Borrowed chord

Chord borrowed from the parallel key / From Wikipedia, the free encyclopedia

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A borrowed chord (also called mode mixture,[1] modal mixture,[2] substituted chord,[3] modal interchange,[1] or mutation[4]) is a chord borrowed from the parallel key (minor or major scale with the same tonic). Borrowed chords are typically used as "color chords", providing harmonic variety through contrasting scale forms, which are major scales and the three forms of minor scales.[2] Chords may also be borrowed from other parallel modes besides the major and minor mode, for example D Dorian with D major.[1] The mixing of the major and minor modes developed in the Baroque period.[5]

    #(set-global-staff-size 14)
      \set Score.proportionalNotationDuration = #(ly:make-moment 1/8)
      \new PianoStaff <<
        \new Staff <<
           \clef treble \key c \major \time 4/4
           \set Score.currentBarNumber = #13
           \bar ""
           \new Voice \relative c' {
                r8 d16 a' d d, a' d r8 d,16 a' d d, a' d
                r8 d,16 f b d, f b r8 d,16 f b d, f b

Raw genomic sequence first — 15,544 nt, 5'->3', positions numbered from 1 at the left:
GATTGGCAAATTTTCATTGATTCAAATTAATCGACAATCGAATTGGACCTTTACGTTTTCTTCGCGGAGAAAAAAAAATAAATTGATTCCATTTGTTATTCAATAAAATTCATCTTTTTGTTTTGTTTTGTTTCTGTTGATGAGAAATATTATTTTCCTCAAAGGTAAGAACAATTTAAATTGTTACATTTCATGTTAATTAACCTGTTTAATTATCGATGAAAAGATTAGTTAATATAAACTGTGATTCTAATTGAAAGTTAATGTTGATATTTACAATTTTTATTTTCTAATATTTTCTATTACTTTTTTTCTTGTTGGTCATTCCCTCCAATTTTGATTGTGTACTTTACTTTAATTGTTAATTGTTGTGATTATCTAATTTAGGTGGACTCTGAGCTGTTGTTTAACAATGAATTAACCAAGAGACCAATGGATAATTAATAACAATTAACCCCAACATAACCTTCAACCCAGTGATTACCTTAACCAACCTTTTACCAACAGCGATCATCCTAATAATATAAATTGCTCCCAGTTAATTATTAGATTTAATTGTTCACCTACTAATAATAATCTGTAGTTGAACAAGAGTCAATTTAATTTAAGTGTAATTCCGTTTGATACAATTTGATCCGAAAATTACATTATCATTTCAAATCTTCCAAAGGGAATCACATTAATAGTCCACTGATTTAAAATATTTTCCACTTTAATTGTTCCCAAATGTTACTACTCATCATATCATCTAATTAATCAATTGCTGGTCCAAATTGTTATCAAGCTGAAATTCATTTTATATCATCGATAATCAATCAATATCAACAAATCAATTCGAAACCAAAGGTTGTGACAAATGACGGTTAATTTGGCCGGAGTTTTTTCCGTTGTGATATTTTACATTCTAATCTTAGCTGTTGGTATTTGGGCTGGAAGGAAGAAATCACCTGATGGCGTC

r8 c,16 g' c c, g' c r8 c,16 g' c c, g' c
        \new Staff <<
           \clef bass \key c \major \time 4/4
           \new Voice \relative c' {
                \voiceOne r16 a8.^~ a4 r16 a8.^~ a4
                r16 aes8.^~ aes4 r16 aes8.^~ aes4
                r16 g8.^~ g4 r16 g8.^~ g4
           \new Voice \relative c {
                \voiceTwo f2_\markup { \concat { \translate #'(-4.5 . 0) { "C:   ii" \raise #1 \small "6" \hspace #24 "vii" \raise #1 "o" \combine \raise #1 \small 4 \lower #1 \small 3 \hspace #25 "I" \raise #1 \small "6" } } }

               f f f e e

            >> >>
    >>  }
Borrowed chord (viio4
= B–D–F–A) in J.S. Bach's Prelude No. 1 in C major from The Well-Tempered Clavier

Borrowed chords are distinguished from modulation by being brief enough that the tonic is not lost or displaced, and may be considered brief or transitory modulations[3] and may be distinguished from secondary chords[6] as well as altered chords.[1] According to Sheila Romeo, "[t]he borrowed chord suggests the sound of its own mode without actually switching to that mode."[1]